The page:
A few years ago, an industry friend approached me about contributing a piece to a book of essays on design and sustainability. He tasked me with examining the relationship between competition and sustainability. The question was: While collaboration certainly helps foster innovation, could competition be just as beneficial?

While prepping this issue, the link between competition and innovation popped into my head repeatedly. Sitting down to draft this letter, I fought the urge to wander down to the National Mall where this year’s entries for the biennial U.S. Department of Energy Solar Decathlon were set up. Mere blocks from Eco-Structure HQ, the myriad experiments and gorgeous creations were quite the temptation.

The decathlon marks the end of nearly two years of individual work for participating teams. The 20 finalists duke it out in 10 competitions over 10 days, including energy efficiency, engineering, buildability/replicability, lighting, and architecture. Here, competition begets innovation as it is possible that what starts as a competition experiment may turn into a viable market offering in the years that follow. (Take a look at what happened to past entrants in “Forward Thinking.” More information also is available online at solardecathlon.org.)

On a larger scale, this month the sustainable building industry descends on Phoenix for Greenbuild International Conference and Expo, and as in the past, our November/December issue examines sustainable projects in the host city. What an array there is, from a modern-day biosciences campus that is a joint venture between collegiate rivals Arizona State University and the University of Arizona (“Good Chemistry”), to an architectural experiment nestled in the desert that, although nearly 40 years in the making, challenges modern concepts of urban planning (“Urban Implosion”). (P.S., it’s not Taliesin West.)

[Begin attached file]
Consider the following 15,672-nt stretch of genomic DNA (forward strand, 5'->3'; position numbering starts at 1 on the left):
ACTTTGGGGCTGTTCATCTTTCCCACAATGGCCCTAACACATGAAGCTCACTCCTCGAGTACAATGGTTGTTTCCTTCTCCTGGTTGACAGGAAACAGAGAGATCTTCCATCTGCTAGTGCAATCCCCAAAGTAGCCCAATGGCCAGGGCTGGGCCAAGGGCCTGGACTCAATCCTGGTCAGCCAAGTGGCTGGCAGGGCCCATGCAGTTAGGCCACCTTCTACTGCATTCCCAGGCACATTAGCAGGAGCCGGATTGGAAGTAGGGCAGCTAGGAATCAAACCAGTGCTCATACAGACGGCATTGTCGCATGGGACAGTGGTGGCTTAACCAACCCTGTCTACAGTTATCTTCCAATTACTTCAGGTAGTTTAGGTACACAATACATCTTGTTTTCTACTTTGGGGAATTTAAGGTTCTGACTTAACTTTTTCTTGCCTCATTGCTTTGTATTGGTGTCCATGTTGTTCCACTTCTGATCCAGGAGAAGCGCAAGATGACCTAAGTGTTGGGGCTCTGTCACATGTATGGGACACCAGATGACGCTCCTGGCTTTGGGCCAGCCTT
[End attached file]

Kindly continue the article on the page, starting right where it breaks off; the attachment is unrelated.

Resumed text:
Of particular interest to me is the ongoing development of a plan announced by Phoenix Mayor Phil Gordon in March 2009. Listen up Chicago, San Francisco, and Portland: You’ve got competition. As Dr. Robert Melnick, executive dean of the Global Institute of Sustainability at Arizona State University, explains in our Perspectives column (“Greening Phoenix"), the program seeks to make Phoenix the greenest city in the United States. Although there is no deadline, and much of the plan has yet to be fleshed out into concrete initiatives, work is under way to develop and secure funding for the first component, a program that aims to completely green a 10-mile stretch along the city’s light rail corridor.

I hope Phoenix’s program challenges other cities to step up to the plate in terms of sustainability. I also hope that other metropolises seeking the title of “greenest of them all” collaborate and take Phoenix up on its offer to share its successes and, of equal importance, its failures along the way. It’s win-win when competition results in continuous discussion of how we can improve the environmental performance of our buildings, our cities, and our countries.

Katie Weeks, Editor